Scrub commuting - give us LOOFaaS!

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Why are most of us still commuting substantial distances to and from the office on most days? When organisations woke up to the Internet in the mid-1990s, one of its biggest touted benefits was the ability for staff to work remotely. Pundits talked up the opportunities for companies to save on office costs, boost workers' morale and help further the green agenda by reducing the CO2 emissions associated with commuting.  

But these were early days. Of those homes that were online, nearly all were using slow, dial-up connections (expensive ISDN being the only alternative back then) and few companies were thinking seriously either about environmental issues or about 'web-enabling' their corporate systems. 

Most believed the remote working vision would only catch on when technology and network speeds caught up with the advocates' aspirations (which, for the most part, they now have). But there was a more fundamental problem with the concept. To many workers, the idea of home-working didn't seem, if you'll excuse the pun, remotely attractive. 

Few viewed being trapped amid domestic hubbub, or robbed of physical contact with colleagues, as 'improving their work/life balance' (as most people still don't). There was also much debate about whether home internet connections would even catch on beyond the initial flurry of enthusiasts, prompting a fair bit of hand-wringing about an emerging 'digital divide'.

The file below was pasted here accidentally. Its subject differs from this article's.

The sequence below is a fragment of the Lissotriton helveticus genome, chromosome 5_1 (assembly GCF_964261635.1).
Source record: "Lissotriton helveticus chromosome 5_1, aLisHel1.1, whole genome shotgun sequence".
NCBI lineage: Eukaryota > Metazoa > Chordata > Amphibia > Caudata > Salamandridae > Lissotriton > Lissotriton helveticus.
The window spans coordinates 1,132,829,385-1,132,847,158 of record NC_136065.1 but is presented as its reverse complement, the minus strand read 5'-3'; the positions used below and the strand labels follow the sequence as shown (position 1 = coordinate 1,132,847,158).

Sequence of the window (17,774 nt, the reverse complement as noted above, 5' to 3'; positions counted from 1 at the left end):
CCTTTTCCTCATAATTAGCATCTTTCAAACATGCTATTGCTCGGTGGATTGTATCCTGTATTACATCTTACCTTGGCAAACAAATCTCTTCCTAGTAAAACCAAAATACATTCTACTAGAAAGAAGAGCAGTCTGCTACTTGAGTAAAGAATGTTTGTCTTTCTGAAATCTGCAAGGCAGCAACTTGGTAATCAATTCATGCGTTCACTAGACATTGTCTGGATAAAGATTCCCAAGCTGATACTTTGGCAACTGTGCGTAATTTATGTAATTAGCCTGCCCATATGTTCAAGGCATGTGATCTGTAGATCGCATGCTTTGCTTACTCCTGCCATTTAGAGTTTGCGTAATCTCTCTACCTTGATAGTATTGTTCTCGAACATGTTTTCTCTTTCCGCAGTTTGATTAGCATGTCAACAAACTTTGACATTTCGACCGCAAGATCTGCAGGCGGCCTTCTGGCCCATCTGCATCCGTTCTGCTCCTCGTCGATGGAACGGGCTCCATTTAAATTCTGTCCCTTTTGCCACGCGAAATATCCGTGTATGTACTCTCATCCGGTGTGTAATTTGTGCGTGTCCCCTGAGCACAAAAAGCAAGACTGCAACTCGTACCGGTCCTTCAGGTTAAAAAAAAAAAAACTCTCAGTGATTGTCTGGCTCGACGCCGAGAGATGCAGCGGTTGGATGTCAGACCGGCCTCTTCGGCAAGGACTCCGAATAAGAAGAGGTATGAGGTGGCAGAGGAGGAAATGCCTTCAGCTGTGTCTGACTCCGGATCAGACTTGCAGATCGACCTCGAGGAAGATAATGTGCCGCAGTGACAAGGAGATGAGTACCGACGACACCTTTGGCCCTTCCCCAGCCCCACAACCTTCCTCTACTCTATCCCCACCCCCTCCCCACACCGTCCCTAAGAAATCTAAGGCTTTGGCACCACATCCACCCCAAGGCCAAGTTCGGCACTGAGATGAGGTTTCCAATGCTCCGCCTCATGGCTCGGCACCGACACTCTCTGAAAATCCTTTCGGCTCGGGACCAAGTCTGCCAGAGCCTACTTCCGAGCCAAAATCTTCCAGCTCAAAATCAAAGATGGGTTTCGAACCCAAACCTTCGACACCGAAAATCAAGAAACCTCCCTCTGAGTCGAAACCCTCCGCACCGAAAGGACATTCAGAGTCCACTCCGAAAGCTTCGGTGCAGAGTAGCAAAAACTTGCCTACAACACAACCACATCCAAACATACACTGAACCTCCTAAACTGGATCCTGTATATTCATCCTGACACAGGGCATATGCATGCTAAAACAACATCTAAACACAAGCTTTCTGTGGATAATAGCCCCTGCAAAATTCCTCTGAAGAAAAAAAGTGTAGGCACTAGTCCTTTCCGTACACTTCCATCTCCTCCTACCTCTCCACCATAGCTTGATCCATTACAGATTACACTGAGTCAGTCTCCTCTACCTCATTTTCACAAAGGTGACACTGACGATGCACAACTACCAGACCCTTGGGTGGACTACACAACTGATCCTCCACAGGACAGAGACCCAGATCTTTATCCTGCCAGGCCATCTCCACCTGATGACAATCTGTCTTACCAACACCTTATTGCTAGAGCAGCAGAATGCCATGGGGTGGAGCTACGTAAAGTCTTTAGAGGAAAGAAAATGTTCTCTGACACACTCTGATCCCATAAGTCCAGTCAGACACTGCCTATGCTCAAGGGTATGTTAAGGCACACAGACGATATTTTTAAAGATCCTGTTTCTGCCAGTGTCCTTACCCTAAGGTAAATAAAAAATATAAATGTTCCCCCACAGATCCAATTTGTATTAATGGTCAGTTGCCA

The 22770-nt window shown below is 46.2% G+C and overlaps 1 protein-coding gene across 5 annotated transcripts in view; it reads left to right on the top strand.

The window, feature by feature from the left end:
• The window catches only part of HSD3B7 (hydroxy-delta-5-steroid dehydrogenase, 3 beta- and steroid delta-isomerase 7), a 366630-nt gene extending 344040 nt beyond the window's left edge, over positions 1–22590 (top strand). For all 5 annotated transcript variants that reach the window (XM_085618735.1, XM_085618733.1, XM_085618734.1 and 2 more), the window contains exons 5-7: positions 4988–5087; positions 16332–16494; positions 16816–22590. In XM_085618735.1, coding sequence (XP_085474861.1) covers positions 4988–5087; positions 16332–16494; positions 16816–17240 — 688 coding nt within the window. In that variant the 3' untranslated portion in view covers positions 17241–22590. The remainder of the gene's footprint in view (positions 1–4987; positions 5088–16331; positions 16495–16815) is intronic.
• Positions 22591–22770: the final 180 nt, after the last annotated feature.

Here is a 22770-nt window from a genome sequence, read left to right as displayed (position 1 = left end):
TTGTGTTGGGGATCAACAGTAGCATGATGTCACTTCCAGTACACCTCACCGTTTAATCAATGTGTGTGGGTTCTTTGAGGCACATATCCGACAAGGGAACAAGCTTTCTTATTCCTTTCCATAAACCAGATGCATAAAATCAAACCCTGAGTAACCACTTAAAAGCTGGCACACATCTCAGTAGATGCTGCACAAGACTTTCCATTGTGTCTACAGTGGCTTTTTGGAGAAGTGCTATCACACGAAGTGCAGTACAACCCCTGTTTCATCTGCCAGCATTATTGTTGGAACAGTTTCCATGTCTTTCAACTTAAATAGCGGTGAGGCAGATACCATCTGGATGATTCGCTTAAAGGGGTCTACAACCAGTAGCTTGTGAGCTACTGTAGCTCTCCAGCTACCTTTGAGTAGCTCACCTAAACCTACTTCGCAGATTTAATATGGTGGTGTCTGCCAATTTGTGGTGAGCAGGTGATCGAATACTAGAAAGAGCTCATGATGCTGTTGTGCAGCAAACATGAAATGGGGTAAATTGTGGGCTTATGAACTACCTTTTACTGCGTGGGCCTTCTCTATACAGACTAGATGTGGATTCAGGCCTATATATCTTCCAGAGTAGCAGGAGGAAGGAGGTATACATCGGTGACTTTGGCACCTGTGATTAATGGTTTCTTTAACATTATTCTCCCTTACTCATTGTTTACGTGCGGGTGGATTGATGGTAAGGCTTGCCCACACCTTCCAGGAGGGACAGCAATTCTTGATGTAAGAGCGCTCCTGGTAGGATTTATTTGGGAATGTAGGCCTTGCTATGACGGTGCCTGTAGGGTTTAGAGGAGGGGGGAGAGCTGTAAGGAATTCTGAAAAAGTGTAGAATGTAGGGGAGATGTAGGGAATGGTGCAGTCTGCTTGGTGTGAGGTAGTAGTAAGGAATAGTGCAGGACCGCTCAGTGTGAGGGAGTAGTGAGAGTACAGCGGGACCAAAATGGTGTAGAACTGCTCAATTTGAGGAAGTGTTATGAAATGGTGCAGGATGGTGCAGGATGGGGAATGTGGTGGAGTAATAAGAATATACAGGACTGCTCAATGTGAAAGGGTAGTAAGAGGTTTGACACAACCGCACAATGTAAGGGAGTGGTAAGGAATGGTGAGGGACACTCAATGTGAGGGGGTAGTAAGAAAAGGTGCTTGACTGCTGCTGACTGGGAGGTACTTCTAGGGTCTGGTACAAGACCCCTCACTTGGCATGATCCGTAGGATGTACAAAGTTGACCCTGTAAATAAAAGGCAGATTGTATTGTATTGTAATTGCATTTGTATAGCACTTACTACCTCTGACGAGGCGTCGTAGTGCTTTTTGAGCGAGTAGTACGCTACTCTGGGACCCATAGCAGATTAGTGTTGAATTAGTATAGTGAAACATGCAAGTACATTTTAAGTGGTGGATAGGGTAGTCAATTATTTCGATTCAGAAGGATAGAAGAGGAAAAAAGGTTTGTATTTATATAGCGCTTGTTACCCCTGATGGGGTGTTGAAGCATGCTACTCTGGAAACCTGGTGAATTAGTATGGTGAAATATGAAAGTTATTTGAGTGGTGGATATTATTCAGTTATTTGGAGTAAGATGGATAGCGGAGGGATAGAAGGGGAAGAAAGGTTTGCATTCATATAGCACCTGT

Enter the 'electronic village hall' or telecentre (in fact, the idea was initially called 'telecottaging', but for obvious reasons the term failed to catch on). The concept was simple enough: communities would have their own local centres equipped with high-speed internet connections, multiple hot-desks and all the usual shared office facilities. 

Back then, it wasn't a feasible commercial proposition - companies just weren't set up to allow remote access to their systems. However, the idea of publicly-funded community telecentres did gain some traction, particularly in remote communities. For the most part, though, these were (and remain) drab facilities, built on the cheap - often little more than portacabins with a few PCs and a kettle. In the private sector, meanwhile, while there is today a healthy market for rented, managed office space, most of the demand comes from small businesses and individuals - not from large companies seeking to promote remote working among geographically dispersed employees. 

The topic resurfaced last week at a round-table discussion on the future of work communications among analysts, senior IT people and pundits, organised by Vodafone Global Enterprise (VGE). Nearly everyone at the meeting saw the merits of such centres, but few had seen any serious, concerted efforts to build or promote them among either large organisations or facilities providers. Likewise, no one was aware of any significant efforts among local authorities to encourage providers or employers to set up or use such facilities. 

But I reckon the time is ripe for us to revisit the notion in earnest. The more flexible IT architectures being introduced by many large companies make the idea of renting remote desks in dispersed, multi-tenanted facilities run by third parties a far more feasible proposition. Culturally, I think employees are more ready for it too. Many white-collar workers today are able to work at home or remotely on occasion (or even regularly). And many of them would relish the opportunity to do so more often if presented with an attractive local shared office option.